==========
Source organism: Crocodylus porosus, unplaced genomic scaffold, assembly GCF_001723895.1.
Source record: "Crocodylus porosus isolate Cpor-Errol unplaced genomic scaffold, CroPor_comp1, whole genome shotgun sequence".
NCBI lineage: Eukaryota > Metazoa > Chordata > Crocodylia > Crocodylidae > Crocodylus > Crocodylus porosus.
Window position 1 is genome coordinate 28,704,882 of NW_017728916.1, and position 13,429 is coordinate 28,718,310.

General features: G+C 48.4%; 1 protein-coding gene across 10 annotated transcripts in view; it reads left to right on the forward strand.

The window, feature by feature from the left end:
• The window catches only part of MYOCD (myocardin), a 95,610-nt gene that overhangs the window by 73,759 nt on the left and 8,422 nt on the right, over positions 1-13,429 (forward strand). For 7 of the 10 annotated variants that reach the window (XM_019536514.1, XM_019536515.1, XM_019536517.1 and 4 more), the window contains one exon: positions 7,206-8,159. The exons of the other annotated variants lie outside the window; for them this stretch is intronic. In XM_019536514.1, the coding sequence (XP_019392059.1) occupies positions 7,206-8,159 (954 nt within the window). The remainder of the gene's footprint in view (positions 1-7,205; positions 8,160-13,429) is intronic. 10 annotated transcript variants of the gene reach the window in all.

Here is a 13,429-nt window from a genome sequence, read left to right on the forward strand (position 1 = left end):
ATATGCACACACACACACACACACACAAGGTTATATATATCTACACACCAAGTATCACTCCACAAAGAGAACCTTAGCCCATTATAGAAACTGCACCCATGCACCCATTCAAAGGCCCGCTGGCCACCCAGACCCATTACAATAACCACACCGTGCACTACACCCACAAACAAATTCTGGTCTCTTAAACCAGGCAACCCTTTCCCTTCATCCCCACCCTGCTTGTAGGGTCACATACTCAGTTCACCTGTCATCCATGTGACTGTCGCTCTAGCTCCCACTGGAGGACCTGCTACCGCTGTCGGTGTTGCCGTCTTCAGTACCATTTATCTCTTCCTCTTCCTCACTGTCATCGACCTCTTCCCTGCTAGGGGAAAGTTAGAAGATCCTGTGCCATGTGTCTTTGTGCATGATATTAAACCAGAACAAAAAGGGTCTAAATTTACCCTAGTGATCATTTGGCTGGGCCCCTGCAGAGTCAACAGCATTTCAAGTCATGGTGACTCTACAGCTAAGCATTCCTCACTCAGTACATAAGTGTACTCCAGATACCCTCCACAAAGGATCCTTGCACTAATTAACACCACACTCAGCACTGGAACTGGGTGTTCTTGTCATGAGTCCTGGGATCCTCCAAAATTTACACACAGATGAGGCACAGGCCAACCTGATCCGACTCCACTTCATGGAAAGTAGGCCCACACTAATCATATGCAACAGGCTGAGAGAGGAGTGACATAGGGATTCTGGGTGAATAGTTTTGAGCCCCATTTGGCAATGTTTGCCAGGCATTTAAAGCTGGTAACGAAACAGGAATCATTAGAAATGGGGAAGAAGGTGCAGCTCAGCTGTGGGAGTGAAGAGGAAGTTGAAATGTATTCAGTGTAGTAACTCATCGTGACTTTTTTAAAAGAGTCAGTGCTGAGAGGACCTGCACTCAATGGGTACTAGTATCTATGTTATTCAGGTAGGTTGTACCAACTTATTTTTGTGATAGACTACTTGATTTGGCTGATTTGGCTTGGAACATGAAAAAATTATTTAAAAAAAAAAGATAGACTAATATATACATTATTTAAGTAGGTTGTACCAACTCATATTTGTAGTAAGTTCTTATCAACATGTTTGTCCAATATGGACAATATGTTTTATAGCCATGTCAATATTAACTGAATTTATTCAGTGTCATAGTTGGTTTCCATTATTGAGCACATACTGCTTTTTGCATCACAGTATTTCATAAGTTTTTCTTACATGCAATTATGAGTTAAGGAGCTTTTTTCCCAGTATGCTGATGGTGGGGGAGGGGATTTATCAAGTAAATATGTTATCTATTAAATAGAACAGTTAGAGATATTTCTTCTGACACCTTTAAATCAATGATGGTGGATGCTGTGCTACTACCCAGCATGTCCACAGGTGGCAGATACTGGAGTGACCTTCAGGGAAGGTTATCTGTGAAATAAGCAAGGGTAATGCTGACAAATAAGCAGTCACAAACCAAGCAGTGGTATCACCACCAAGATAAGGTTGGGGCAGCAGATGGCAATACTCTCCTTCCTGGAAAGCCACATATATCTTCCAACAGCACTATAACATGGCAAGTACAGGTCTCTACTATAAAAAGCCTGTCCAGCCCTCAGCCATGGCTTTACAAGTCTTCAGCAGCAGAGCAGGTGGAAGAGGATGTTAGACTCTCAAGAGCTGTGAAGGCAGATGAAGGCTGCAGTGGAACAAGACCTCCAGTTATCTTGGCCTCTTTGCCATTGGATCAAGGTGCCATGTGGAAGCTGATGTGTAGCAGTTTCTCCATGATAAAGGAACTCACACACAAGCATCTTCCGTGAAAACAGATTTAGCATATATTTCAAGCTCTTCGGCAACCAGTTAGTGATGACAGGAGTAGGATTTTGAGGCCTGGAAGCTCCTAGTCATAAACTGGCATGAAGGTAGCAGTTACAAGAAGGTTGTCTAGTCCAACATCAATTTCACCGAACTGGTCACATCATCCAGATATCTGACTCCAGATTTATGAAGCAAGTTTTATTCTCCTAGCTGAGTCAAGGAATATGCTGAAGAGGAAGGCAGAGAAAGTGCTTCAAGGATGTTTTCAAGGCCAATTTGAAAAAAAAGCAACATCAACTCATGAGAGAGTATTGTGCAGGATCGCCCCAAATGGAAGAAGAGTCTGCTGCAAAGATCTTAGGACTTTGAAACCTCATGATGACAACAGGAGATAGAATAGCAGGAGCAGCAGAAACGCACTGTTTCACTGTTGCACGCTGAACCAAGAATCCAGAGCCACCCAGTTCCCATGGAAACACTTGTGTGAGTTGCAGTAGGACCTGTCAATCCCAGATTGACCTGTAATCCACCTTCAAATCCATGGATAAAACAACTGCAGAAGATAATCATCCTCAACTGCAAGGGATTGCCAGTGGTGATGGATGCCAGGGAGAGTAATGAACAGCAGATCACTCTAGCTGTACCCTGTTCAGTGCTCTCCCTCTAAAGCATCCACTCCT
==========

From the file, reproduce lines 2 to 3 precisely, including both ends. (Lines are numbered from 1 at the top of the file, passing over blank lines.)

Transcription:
Source record: "Crocodylus porosus isolate Cpor-Errol unplaced genomic scaffold, CroPor_comp1, whole genome shotgun sequence".
NCBI lineage: Eukaryota > Metazoa > Chordata > Crocodylia > Crocodylidae > Crocodylus > Crocodylus porosus.